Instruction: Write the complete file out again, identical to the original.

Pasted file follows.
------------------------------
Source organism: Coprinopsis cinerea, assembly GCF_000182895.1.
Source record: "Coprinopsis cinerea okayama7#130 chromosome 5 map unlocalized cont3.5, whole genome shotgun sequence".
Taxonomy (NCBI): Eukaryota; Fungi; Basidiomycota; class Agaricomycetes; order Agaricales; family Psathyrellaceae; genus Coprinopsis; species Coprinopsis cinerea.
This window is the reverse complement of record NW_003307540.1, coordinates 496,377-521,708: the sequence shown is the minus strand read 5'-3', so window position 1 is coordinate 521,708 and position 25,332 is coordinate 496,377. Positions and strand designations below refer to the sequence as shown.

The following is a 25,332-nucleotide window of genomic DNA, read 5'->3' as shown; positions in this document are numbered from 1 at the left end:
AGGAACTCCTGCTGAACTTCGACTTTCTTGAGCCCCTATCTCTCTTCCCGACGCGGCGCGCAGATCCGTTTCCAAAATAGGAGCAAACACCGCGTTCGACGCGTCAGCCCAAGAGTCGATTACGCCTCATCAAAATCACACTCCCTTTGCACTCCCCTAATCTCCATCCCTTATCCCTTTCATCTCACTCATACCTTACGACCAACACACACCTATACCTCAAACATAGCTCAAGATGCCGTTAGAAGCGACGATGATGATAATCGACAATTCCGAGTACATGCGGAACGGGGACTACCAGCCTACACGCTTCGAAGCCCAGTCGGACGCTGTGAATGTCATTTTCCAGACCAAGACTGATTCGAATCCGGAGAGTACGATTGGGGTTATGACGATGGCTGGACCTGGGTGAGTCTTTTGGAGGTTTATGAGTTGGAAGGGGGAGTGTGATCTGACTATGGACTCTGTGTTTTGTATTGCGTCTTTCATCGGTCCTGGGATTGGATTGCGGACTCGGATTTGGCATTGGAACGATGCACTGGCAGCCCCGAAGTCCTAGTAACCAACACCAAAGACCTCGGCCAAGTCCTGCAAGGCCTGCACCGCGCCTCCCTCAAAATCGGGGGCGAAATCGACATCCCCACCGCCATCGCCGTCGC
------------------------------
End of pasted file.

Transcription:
Source organism: Coprinopsis cinerea, assembly GCF_000182895.1.
Source record: "Coprinopsis cinerea okayama7#130 chromosome 5 map unlocalized cont3.5, whole genome shotgun sequence".
Taxonomy (NCBI): Eukaryota; Fungi; Basidiomycota; class Agaricomycetes; order Agaricales; family Psathyrellaceae; genus Coprinopsis; species Coprinopsis cinerea.
This window is the reverse complement of record NW_003307540.1, coordinates 496,377-521,708: the sequence shown is the minus strand read 5'-3', so window position 1 is coordinate 521,708 and position 25,332 is coordinate 496,377. Positions and strand designations below refer to the sequence as shown.

The following is a 25,332-nucleotide window of genomic DNA, read 5'->3' as shown; positions in this document are numbered from 1 at the left end:
AGGAACTCCTGCTGAACTTCGACTTTCTTGAGCCCCTATCTCTCTTCCCGACGCGGCGCGCAGATCCGTTTCCAAAATAGGAGCAAACACCGCGTTCGACGCGTCAGCCCAAGAGTCGATTACGCCTCATCAAAATCACACTCCCTTTGCACTCCCCTAATCTCCATCCCTTATCCCTTTCATCTCACTCATACCTTACGACCAACACACACCTATACCTCAAACATAGCTCAAGATGCCGTTAGAAGCGACGATGATGATAATCGACAATTCCGAGTACATGCGGAACGGGGACTACCAGCCTACACGCTTCGAAGCCCAGTCGGACGCTGTGAATGTCATTTTCCAGACCAAGACTGATTCGAATCCGGAGAGTACGATTGGGGTTATGACGATGGCTGGACCTGGGTGAGTCTTTTGGAGGTTTATGAGTTGGAAGGGGGAGTGTGATCTGACTATGGACTCTGTGTTTTGTATTGCGTCTTTCATCGGTCCTGGGATTGGATTGCGGACTCGGATTTGGCATTGGAACGATGCACTGGCAGCCCCGAAGTCCTAGTAACCAACACCAAAGACCTCGGCCAAGTCCTGCAAGGCCTGCACCGCGCCTCCCTCAAAATCGGGGGCGAAATCGACATCCCCACCGCCATCGCCGTCGC